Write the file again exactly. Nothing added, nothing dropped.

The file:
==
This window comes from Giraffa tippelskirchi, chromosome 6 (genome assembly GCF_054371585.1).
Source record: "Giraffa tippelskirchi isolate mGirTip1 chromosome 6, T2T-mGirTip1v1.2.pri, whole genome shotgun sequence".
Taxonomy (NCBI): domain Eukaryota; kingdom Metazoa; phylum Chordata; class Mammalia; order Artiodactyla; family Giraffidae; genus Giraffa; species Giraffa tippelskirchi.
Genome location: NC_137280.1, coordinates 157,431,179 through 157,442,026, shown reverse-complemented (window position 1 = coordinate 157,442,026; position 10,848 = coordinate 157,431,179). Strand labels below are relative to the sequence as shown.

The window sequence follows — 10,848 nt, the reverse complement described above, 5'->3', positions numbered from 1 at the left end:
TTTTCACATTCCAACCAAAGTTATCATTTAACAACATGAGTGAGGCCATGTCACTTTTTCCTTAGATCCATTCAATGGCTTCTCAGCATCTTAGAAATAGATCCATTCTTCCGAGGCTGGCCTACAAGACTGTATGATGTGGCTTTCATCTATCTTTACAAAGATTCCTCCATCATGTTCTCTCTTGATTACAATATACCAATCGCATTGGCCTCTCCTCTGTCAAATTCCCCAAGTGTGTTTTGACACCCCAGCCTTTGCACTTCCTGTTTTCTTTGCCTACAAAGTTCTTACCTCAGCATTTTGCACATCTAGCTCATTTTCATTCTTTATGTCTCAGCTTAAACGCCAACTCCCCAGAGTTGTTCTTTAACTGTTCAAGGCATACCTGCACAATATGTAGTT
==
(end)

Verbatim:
This window comes from Giraffa tippelskirchi, chromosome 6 (genome assembly GCF_054371585.1).
Source record: "Giraffa tippelskirchi isolate mGirTip1 chromosome 6, T2T-mGirTip1v1.2.pri, whole genome shotgun sequence".
Taxonomy (NCBI): domain Eukaryota; kingdom Metazoa; phylum Chordata; class Mammalia; order Artiodactyla; family Giraffidae; genus Giraffa; species Giraffa tippelskirchi.
Genome location: NC_137280.1, coordinates 157,431,179 through 157,442,026, shown reverse-complemented (window position 1 = coordinate 157,442,026; position 10,848 = coordinate 157,431,179). Strand labels below are relative to the sequence as shown.

The window sequence follows — 10,848 nt, the reverse complement described above, 5'->3', positions numbered from 1 at the left end:
TTTTCACATTCCAACCAAAGTTATCATTTAACAACATGAGTGAGGCCATGTCACTTTTTCCTTAGATCCATTCAATGGCTTCTCAGCATCTTAGAAATAGATCCATTCTTCCGAGGCTGGCCTACAAGACTGTATGATGTGGCTTTCATCTATCTTTACAAAGATTCCTCCATCATGTTCTCTCTTGATTACAATATACCAATCGCATTGGCCTCTCCTCTGTCAAATTCCCCAAGTGTGTTTTGACACCCCAGCCTTTGCACTTCCTGTTTTCTTTGCCTACAAAGTTCTTACCTCAGCATTTTGCACATCTAGCTCATTTTCATTCTTTATGTCTCAGCTTAAACGCCAACTCCCCAGAGTTGTTCTTTAACTGTTCAAGGCATACCTGCACAATATGTAGTT